Inspections, Compliance, Enforcement, and Criminal Investigations
Prime Deli Corporation 01-Nov-05
Department of Health and Human Services
Public Health Service
November 1, 2005
RETURN RECEIPT REQUESTED
Mr. Hiroshi Nakamura, President/CEO
Prime Deli Corporation
1301A Ridgeview, Suite 200
Lewisville, TX 75057
Dear Mr. Nakamura:
We inspected your firm, Prime Deli Corporation, located at 1301A Ridgeview, Suite 200 Lewisville, Texas, on July 12-19, 2005, as a follow-up to FDA's previous inspection on April 27-28 through May 2-3, 10, 2005. The inspection revealed a deviation from the Current Good Manufacturing Practice (CGMP) regulation for foods, Title 21, Code of Federal Regulations, Part 110 (21 CFR Part 110), in the production of your sandwich and deli food products. This objectionable condition causes your products to be adulterated within the meaning of Section 402(a)(4) of the Federal Food, Drug, and Cosmetic (the Act), 21 U.S.C. 342(a)(4). You may find the Act and the CGMP regulation through links in FDA's home page at www.fda.gov.
FDA found that your firm failed to clean food-contact surfaces as frequently as necessary to protect against contamination of food [21 CFR 110.35(d)]. Specifically, on July 15, 2005, prior to production start-up and after your QA supervisor walk through, FDA observed equipment including meat slicers #1 and #2 to have an accumulation of residual particles or debris. The residues were observed on food contact surfaces which are in direct contact with the metal blades used to slice ready-to-eat meats in your sandwich operation. This violation was also documented during FDA's previous inspection of your facility which ended May 10, 2005.
We may pursue further action if you do not correct this violation, or further violations of the Act and all the applicable regulations. For instance, we may take further action to seize your product(s) and/or enjoin your firm from operating.
We recognize that your firm conducted a voluntary recall of various sandwich products manufactured between May 2-7, 2005, after two finished product samples of your Turkey, Ham and Swiss Pita product, were analyzed by FDA and found to be contaminated with Listeria monocytogenes, a pathogenic microorganism. The Turkey, Ham and Swiss Pita products were adulterated within the meaning of Section 402(a)(1) of the Act, 21 U.S.C. 342(a)(1), in that they contained a poisonous or deleterious substance, namely Listeria monocytogenes, that may have rendered the food injurious to health. In addition, your sandwiches were also adulterated within the meaning of Section 402(a)(4) of the Act, 21 U.S.C. 342(a)(4), in that they had been prepared, packed, or held under insanitary conditions whereby they may have become contaminated with filth, or whereby they may have been rendered injurious to health. FDA found Listeria monocytogenes in an in-line turkey sample and in numerous environmental swabs (including meat slicers #1 and #2) in your facility.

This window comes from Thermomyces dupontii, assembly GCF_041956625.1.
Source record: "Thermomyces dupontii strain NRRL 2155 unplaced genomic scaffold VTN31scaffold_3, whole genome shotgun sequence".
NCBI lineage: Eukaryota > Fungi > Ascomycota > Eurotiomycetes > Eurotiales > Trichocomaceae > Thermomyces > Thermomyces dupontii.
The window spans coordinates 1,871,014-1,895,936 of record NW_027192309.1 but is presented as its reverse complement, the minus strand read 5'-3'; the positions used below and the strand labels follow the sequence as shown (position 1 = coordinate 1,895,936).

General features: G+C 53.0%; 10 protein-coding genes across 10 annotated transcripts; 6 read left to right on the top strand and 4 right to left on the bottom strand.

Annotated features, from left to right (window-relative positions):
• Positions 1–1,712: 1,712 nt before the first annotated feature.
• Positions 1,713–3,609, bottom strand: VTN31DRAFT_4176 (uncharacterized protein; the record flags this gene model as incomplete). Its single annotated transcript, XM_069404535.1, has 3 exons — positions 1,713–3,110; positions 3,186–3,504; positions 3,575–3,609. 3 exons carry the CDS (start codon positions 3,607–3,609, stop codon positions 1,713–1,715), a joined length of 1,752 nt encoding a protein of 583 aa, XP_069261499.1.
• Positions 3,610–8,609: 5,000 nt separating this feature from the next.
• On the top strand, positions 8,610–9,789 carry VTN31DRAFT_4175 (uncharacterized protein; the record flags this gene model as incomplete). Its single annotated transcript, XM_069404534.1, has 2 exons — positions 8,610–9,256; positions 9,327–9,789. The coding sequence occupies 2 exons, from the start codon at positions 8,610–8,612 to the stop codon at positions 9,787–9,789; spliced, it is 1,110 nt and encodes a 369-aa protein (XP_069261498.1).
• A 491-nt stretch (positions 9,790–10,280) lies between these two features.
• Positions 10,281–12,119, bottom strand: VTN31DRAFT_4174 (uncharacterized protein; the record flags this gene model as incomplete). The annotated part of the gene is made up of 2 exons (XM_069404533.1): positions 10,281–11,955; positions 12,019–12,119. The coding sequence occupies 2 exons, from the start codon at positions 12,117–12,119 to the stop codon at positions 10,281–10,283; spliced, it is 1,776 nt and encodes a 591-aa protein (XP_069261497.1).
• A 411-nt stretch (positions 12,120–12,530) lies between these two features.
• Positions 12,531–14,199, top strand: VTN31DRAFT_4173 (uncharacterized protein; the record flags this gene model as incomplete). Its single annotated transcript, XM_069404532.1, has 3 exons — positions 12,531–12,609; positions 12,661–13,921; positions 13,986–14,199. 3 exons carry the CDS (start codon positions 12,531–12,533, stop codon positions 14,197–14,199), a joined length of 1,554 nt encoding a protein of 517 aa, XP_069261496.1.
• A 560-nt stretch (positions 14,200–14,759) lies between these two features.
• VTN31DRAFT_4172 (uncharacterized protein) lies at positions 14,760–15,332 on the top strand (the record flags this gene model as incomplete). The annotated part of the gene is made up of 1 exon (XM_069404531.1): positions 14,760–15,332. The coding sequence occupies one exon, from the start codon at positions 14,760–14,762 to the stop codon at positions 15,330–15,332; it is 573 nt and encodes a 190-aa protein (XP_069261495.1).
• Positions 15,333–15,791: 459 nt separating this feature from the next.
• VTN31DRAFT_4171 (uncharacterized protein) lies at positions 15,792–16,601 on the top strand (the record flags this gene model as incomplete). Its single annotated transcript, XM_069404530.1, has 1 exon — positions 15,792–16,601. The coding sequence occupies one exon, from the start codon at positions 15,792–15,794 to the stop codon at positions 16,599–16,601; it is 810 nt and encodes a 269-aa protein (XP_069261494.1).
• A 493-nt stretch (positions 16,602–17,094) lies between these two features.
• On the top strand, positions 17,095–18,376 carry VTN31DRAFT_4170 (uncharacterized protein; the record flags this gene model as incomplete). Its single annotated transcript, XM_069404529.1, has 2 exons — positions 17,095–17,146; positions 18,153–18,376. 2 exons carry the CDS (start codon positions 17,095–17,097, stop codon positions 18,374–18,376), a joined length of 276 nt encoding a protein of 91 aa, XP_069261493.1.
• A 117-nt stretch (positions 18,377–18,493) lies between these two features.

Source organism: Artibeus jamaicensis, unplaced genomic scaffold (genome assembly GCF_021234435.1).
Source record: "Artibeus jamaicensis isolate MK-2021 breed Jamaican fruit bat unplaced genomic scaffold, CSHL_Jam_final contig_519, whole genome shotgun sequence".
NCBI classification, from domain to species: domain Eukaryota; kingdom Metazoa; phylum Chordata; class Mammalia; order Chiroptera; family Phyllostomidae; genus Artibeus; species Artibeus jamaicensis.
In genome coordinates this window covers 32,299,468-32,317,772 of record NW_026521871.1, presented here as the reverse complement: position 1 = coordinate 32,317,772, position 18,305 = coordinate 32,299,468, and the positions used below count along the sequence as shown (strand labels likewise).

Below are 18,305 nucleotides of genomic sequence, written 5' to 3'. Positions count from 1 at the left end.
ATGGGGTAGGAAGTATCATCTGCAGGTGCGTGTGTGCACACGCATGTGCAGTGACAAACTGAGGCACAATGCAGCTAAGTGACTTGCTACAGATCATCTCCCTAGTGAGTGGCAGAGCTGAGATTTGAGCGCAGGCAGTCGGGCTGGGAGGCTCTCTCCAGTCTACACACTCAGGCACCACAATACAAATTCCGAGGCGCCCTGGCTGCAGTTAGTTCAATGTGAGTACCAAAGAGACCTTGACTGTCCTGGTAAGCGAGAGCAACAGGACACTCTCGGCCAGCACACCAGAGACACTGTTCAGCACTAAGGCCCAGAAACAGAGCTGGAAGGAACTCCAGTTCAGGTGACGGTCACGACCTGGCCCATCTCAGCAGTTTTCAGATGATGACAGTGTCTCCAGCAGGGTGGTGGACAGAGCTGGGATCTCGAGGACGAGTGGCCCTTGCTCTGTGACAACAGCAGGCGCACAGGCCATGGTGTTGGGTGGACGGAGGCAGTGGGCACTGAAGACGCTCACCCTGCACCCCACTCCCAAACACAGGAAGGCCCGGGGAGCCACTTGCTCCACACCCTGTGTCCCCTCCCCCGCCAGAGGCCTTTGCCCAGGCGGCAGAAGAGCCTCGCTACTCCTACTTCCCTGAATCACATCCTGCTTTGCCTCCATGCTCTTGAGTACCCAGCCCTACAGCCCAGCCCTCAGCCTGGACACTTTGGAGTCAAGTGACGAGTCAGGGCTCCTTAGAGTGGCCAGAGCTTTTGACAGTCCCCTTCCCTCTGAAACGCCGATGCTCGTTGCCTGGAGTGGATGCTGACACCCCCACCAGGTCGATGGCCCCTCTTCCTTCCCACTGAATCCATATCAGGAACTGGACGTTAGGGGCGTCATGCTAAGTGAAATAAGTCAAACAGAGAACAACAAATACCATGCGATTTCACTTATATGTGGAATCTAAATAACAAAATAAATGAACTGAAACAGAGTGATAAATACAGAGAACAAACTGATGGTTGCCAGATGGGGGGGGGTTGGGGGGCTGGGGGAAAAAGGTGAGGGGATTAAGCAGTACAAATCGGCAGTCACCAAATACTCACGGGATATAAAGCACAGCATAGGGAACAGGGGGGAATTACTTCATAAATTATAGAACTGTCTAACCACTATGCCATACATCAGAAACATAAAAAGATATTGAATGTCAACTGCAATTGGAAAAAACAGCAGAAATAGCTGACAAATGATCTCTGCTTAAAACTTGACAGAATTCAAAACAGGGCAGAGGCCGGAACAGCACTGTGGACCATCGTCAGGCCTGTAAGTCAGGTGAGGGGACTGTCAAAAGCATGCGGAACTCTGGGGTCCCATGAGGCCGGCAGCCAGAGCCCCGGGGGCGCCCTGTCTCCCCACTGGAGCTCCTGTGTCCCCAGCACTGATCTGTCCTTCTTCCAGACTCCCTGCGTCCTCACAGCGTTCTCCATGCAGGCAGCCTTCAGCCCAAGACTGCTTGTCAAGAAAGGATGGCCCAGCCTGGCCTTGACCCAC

This letter may not list all the deviations at your facility. You are responsible for ensuring that your manufacturing plant operates in compliance with the Act and the CGMP regulation for foods (21 CFR Part 110). We acknowledge receipt of a letter from your QA Manager Mr. Marcos R. Malay, dated August 3, 2005, which outlines your firm's proposed corrections to conditions noted in the Form FDA-483 that was issued, to you on July 19, 2005. FDA will verify the adequacy of these and any other corrections, during our next inspection of your facility. You also have a responsibility to use procedures to prevent further violations of the Federal Food, Drug, and Cosmetic Act and all applicable regulations.
If you have any questions regarding any issue in the letter, please contact Carolyn A. Pinney at (214) 253-5220.
Michael A. Chappell
Dallas District Office